Following the collapse of the DDR, East Germany's Democratic Republic, a treaty known as the "2 Plus 4" confirmed that only the Second German Reich, now led by Reichskanzler (Prime Minister) Dr Wolfgang Gerhard Guenter Ebel, represented the legitimate German State. In July 1990, the Secretary of the US Department of State, James Baker, confirmed in writing to German Chancellor Helmut Kohl that the BRD had come to the end of its lifetime and should be dissolved. From that moment on, the United Nations destroyed all of its stationery and placards that carried the words "Federal Republic of Germany" or BRD and replaced them with use of the broader term "Germany" in lieu of the anticipated "German Reich".
Almost everyone in diplomatic circles around the world expected the re-emergent German Reich to take over where the BRD had left off. Yet the government in Bonn, and later in Berlin, continued and still continues to act and behave as if nothing really happened: a sort of disembodied ghost that has no idea that its corpse perished many years ago.
Despite this highly unusual situation, the Second German Reich continues to issue its own passports and driving licenses. Over the last two or three years there has been a sharp increase in the number of motorists who have been acquitted for speeding or parking offences, simply on the strength of their having produced a German Reich driving license.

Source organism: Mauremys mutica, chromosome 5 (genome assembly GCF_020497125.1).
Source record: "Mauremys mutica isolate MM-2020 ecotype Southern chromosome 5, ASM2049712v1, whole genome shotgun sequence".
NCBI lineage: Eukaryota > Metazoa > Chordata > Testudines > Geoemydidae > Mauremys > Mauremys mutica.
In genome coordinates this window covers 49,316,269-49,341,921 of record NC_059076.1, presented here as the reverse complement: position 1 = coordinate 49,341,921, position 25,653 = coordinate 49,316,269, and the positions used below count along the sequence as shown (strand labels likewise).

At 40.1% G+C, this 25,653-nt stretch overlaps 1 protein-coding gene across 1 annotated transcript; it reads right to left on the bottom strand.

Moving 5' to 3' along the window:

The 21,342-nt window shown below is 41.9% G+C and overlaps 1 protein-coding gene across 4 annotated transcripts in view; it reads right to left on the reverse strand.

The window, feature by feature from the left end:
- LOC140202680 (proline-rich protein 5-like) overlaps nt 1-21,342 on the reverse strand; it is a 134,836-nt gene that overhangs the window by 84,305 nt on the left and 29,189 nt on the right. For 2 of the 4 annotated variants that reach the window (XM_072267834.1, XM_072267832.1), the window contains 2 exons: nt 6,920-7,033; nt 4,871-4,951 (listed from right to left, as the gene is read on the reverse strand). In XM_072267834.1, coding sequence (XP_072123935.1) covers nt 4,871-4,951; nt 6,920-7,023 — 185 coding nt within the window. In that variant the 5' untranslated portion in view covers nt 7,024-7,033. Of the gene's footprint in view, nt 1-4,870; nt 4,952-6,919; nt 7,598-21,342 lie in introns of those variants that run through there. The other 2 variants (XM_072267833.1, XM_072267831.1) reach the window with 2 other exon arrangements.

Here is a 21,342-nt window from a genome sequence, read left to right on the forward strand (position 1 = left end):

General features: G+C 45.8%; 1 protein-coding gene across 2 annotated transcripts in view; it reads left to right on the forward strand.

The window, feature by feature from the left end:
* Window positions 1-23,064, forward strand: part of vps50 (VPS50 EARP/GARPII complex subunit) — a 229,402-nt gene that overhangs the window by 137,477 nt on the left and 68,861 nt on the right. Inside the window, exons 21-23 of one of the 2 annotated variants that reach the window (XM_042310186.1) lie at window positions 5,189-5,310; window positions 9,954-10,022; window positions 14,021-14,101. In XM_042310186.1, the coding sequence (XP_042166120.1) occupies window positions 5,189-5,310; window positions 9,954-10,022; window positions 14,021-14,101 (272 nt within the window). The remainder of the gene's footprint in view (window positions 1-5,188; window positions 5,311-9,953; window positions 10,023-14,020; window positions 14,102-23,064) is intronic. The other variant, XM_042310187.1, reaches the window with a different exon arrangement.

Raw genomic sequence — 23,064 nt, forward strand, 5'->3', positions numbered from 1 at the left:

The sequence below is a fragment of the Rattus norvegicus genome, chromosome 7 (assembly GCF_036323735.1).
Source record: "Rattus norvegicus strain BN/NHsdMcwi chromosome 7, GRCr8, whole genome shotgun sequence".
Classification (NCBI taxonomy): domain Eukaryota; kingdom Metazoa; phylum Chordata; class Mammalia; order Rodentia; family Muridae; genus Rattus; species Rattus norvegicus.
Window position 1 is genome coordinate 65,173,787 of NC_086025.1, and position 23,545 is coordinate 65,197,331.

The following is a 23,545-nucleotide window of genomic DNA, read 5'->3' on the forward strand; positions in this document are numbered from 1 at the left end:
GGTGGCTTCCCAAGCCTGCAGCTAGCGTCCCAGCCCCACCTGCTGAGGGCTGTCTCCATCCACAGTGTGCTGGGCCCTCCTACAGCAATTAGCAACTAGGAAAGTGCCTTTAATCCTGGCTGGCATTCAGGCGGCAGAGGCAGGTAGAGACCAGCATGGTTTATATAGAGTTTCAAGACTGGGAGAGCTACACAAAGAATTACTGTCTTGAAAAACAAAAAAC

The illegal German government in Berlin is so worried about the publicity, it has leaned heavily on newspapers not to report on such matters and it has instructed judges to dismiss cases where a defendant is likely to prove that his citizenship of the German Reich permits him not to recognize the BRD and its courts as legitimate administrative constructs. They are horrified at the publicity each of these cases brings.
Right now, "Germany rests on the 2nd Reich" and on the constitution of the Weimar Republic created on August 11, 1919, Wolfgang Gerhard Günter Ebel told AFP. This is the only legal constitution for Germany, according to Ebel, until a peace treaty is signed. According to the provisional government, the Final Settlement of Sept. 12, 1990 is not valid because it was negotiated and signed by the foreign ministers of the two German states, the BRD and the DDR, both of which legally ceased to exist after the Paris conference of July 17, 1990.